Strategies to induce p53 activation in wtp53-retaining tumors carry high potential in cancer therapy. Nutlin, a potent highly selective MDM2 inhibitor, induces non-genotoxic p53 activation. Although Nutlin shows promise in promoting cell death in hematopoietic malignancies, a major roadblock is that most solid cancers do not undergo apoptosis but merely reversible growth arrest. p53 inhibition by unopposed MDMX is one major cause for apoptosis resistance to Nutlin. The Hsp90 chaperone is ubiquitously activated in cancer cells and supports oncogenic survival pathways, many of which antagonize p53. The Hsp90 inhibitor 17-allylamino-17-demethoxygeldanamycin (17AAG) is known to induce p53-dependent apoptosis. We show here that in multiple difficult-to-kill solid tumor cells 17AAG modulates several critical components that synergize with Nutlin-activated p53 signaling to convert Nutlin's transient cytostatic response into a cytotoxic killing response in vitro and in xenografts. Combined with Nutlin, 17AAG destabilizes MDMX, reduces MDM2, induces PUMA and inhibits oncogenic survival pathways, such as PI3K/AKT, which counteract p53 signaling at multiple levels. Mechanistically, 17AAG interferes with the repressive MDMX-p53 axis by inducing robust MDMX degradation, thereby markedly increasing p53 transcription compared with Nutlin alone. To our knowledge Nutlin+17AAG represents the first effective pharmacologic knockdown of MDMX. Our study identifies 17AAG as a promising synthetic lethal partner for a more efficient Nutlin-based therapy.
Leukemia 2008 APR
MDM2 antagonist nutlin-3 is a potent inducer of apoptosis in pediatric acute lymphoblastic leukemia cells with wild-type p53 and overexpression of MDM2.
Gu L et al.
In pediatric acute lymphoblastic leukemia (ALL), overexpression of murine double minute 2 (MDM2) protein by leukemic cells is typically associated with a wild-type (wt)-p53 phenotype and chemoresistance. A recently developed small-molecule antagonist of MDM2, nutlin-3, inhibits the MDM2-p53 interaction, resulting in induction of p53 activity and apoptosis. In this study, we evaluated the cytotoxic effect of nutlin-3 on ALL cells with different p53 status and MDM2 expression, using 18 cell lines and 30 primary leukemia samples. We found that both ALL cell lines and primary ALL samples with wt-p53 are sensitive to nutlin-3. No cytotoxic effect of nutlin-3 was detected in ALL cells with either p53-mutant or -null phenotype. In wt-p53 ALL cells, there was a significant positive correlation between MDM2 expression levels and sensitivity to nutlin-3. Nutlin-3-induced cell death was mediated by p53-induced activation of proapoptotic proteins and by p53-induced repression of the anti-apoptotic protein survivin. As p53 function is inhibited by MDM2 in chemoresistant, MDM2-overexpressing ALL cells, potent killing of these cells by nutlin-3 suggests that this agent may be a novel therapeutic for refractory ALL.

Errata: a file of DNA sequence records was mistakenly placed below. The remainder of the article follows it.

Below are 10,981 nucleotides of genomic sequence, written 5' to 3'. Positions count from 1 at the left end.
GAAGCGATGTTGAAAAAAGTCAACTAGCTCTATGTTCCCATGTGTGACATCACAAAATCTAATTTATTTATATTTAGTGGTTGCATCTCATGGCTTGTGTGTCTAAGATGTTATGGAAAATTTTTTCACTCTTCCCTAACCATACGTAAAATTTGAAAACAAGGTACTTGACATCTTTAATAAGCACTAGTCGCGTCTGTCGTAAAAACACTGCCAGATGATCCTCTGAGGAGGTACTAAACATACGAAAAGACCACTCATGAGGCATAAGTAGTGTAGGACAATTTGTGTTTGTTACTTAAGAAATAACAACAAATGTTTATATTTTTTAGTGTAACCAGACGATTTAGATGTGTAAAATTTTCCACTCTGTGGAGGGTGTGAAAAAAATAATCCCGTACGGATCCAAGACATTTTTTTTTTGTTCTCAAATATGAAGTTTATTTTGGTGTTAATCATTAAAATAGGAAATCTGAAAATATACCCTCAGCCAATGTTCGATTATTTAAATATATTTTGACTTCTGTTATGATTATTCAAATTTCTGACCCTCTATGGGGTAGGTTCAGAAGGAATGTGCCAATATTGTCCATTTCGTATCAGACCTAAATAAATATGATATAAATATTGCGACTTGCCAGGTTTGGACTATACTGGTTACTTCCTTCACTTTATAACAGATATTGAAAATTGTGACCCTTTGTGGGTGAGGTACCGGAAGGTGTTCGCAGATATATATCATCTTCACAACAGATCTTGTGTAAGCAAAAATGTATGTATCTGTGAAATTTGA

Science (New York, N.Y.) 2004 FEB
In vivo activation of the p53 pathway by small-molecule antagonists of MDM2.
Vassilev LT et al.
MDM2 binds the p53 tumor suppressor protein with high affinity and negatively modulates its transcriptional activity and stability. Overexpression of MDM2, found in many human tumors, effectively impairs p53 function. Inhibition of MDM2-p53 interaction can stabilize p53 and may offer a novel strategy for cancer therapy. Here, we identify potent and selective small-molecule antagonists of MDM2 and confirm their mode of action through the crystal structures of complexes. These compounds bind MDM2 in the p53-binding pocket and activate the p53 pathway in cancer cells, leading to cell cycle arrest, apoptosis, and growth inhibition of human tumor xenografts in nude mice.